Dorothy Jean Ray, letter, to Edward Connery Lathem, 1970 July 9





3001 Veazey Terrace N. W. #317 Washington, D. C. 20008 9 July 1970

Mr. Edward Connery Lathem Librarian of the College Dartmouth College Library Hanover, New Hampshire 03755

Dear Mr. Lathem:

I was delighted to get your letter of 2 July yesterday with your encouraging news, and as soon as I can get together with Mrs. Jo -sephson, I shall send you copies of original pages with translations. Because so little of this particular journey was needed for my exact geographic area, we translated most of the applicable parts orally after I had read through the articles. We shall, therefore, write down various parts for your consideration.

When I send you the pages and translations, I shall also send the exact pages with approximate number of words, although I think it is around 48,000 words. Adding an introduction and explanatory notes might put it somewhere around 55,000 words, although this is just a rough guess. If the project meets with your approval, the translation and tping costs will not exceed $750.00. I do not expect any compensation for my editing of Mrs. Josephson's translation or for writing introductory material or notes. I will just be happy to see it published as an addition to our knowledge of the north, and would be very much interested in your exploring publication possibilities if it meets your expectations.

Here is the history of this project, and an outline of the material to be included so that you will know its exact scope and can further form an opinion about it.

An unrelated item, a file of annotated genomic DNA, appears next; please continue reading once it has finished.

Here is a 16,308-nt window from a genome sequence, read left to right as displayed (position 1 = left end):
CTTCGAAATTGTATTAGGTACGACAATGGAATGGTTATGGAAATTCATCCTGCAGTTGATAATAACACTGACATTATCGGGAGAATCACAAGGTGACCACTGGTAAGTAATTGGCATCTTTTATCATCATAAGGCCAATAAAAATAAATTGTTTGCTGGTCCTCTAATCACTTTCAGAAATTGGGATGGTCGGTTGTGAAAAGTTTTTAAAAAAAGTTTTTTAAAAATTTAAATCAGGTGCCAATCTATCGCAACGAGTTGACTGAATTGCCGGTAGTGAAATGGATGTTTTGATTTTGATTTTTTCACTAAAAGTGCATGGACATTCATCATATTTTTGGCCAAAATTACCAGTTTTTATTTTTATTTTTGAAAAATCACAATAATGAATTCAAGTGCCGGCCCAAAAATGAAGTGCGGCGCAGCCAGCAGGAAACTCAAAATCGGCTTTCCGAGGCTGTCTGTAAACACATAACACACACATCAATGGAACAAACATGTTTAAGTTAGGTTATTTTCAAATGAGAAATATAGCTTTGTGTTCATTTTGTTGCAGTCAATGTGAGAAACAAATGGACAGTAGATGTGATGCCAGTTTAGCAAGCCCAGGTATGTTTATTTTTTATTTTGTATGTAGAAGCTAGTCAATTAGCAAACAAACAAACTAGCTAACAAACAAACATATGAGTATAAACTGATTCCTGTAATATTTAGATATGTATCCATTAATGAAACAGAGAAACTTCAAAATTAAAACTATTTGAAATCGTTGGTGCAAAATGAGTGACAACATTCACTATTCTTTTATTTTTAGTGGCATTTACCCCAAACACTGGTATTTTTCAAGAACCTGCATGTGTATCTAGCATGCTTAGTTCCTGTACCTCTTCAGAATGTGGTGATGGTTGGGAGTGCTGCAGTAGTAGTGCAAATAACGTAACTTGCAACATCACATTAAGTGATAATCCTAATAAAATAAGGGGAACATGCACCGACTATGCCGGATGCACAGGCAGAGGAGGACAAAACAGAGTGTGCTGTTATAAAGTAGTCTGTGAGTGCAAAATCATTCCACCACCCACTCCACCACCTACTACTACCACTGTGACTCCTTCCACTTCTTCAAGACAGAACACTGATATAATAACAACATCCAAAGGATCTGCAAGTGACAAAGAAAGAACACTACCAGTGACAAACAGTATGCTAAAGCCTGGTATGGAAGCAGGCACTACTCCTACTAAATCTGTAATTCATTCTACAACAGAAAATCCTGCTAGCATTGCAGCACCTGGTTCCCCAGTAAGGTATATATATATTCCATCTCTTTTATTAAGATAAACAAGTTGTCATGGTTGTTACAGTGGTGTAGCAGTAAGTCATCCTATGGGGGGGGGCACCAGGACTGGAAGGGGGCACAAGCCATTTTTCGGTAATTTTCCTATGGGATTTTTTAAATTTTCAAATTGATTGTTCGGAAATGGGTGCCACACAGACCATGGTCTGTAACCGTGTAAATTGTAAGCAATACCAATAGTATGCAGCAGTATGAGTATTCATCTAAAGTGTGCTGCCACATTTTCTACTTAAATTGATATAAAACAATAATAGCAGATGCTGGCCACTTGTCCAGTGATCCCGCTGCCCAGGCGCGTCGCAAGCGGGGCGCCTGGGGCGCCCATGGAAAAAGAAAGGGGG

Working up this material has been somewhat like following a detective story. I have been gathering material for an ethnohistory of the Bering Strait Eskimos for about 10 years, but the writing has been considerably slowed by writing numerous other papers and books, not mention taking time out to learn to read Russian. This was necessary because I am utilizing explorers' first-hand observations of early Eskimo life, and a number of these accounts were untranslated. After I had gained a certain control over the Russian I set out to track down the voyages mentioned casually in some of the general histories of Alaska. I have had no success in some quarters, but (I think!) a spectacular success with Vasiliev's and Shishmarev's expedition, which started out from Europe in 1819 and spent the years 1820 and 1821 in the arctic as far north as Icy Cape, Alaska.

Last edit 4 months ago by Daniel Lin



This expedition has received almost not attention in our English histories of Alaska, and so far I have not seen it mentioned in the Russian. Bancroft (p. 526) said, "No report of the expedition is extant," and neither Andrews (The Story of Alaska) or Hulley (Alaska, 1741-1953) mention it at all. Dall in Alaska and its History devotes only 62 words to it, without documentation, in a chronological listing of historical evernts (pp. 331, 332).

My first step in this search was to consult the Arctic Bibliography, which did not yield any results. My next step was to consult Wickersham's Bibliography of Alaskan Literature, 17241924, where I found three items, Nos. 6287, 6291, and 6292 pertaining to the journey. The first one is the long account that I mentioned in my letter to Peter-- an account of the two-year voyage of the Good Intent written by K. K. Hillsen, who was under Shishmarev. It contains valuable ethnographic and historic information about Alaska, St. Lawrence Island and Siberia. The second item contains only progress reports in 1820 of a few pages. No. 6292, I discovered, is a considerably shortened version of Hillsen's account written in German.